A study from the University College London (UCL) has found that teenagers are more likely to indulge in risky behaviors like binge drinking and drug abuse. The study said that these risks included unsafe sex and were undertaken as teens were programmed to take these risks.
The study involved 86 participants, aged nine to 35, who were asked to make certain decisions while playing computer games. The emotional response of the participants was measured after each game to assess their satisfaction or otherwise with their decisions.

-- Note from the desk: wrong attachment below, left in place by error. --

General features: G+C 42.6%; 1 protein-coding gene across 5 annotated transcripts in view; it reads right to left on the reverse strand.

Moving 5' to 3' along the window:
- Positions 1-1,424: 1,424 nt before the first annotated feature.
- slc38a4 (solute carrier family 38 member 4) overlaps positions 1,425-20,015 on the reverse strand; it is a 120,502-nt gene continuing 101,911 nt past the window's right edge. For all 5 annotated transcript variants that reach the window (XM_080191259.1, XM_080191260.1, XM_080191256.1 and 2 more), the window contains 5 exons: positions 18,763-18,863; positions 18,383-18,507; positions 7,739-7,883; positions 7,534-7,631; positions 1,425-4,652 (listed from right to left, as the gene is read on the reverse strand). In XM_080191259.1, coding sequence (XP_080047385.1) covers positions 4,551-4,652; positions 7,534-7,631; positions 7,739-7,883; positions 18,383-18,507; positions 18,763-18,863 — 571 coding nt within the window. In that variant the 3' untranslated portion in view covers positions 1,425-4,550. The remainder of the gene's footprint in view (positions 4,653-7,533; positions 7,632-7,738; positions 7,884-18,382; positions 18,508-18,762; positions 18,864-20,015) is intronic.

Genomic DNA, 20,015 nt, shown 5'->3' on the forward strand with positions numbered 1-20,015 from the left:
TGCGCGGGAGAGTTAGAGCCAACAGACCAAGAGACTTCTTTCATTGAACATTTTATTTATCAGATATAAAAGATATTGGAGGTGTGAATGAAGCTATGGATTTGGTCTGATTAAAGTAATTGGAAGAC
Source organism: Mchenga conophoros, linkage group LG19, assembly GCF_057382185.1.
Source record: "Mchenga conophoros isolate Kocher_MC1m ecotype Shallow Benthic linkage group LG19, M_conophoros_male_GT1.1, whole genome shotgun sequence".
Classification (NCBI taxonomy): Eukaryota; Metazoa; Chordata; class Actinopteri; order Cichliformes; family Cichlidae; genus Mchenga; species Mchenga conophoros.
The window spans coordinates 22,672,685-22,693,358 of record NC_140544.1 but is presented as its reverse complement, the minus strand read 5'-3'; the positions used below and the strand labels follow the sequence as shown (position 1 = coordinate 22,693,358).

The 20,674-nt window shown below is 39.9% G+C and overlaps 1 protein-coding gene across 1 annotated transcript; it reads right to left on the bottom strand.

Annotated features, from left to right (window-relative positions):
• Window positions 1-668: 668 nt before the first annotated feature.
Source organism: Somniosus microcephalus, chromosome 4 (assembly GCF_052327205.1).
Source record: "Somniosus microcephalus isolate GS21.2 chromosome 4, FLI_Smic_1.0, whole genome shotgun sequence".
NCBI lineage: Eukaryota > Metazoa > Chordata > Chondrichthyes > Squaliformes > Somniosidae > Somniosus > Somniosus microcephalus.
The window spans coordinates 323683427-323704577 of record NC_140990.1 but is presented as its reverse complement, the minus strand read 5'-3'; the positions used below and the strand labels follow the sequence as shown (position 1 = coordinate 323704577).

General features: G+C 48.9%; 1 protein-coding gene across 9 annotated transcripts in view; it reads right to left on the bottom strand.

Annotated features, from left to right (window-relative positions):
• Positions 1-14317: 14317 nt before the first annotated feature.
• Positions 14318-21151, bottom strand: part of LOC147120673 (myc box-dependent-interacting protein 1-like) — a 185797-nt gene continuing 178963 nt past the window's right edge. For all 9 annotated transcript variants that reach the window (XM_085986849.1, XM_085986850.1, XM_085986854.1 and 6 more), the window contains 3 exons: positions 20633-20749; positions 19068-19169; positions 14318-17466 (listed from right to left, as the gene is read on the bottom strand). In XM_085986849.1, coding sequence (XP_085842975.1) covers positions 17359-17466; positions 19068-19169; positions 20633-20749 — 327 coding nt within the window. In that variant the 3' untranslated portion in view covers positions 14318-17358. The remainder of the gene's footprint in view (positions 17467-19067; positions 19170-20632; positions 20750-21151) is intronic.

The study found that teens were the ones who enjoyed risk taking.
"The onset of adolescence marks an explosion in 'risky' activities -- from dangerous driving, unsafe sex and experimentation with alcohol, to poor dietary habits and physical inactivity," said Dr Sarah-Jayne Blakemore, a neuroscientist University College London (UCL) and the co-author of the study. "This contributes to the so-called 'health paradox' of adolescence, whereby a peak in lifetime physical health is paradoxically accompanied by high mortality and morbidity."
The details are published in the journal Cognitive Development.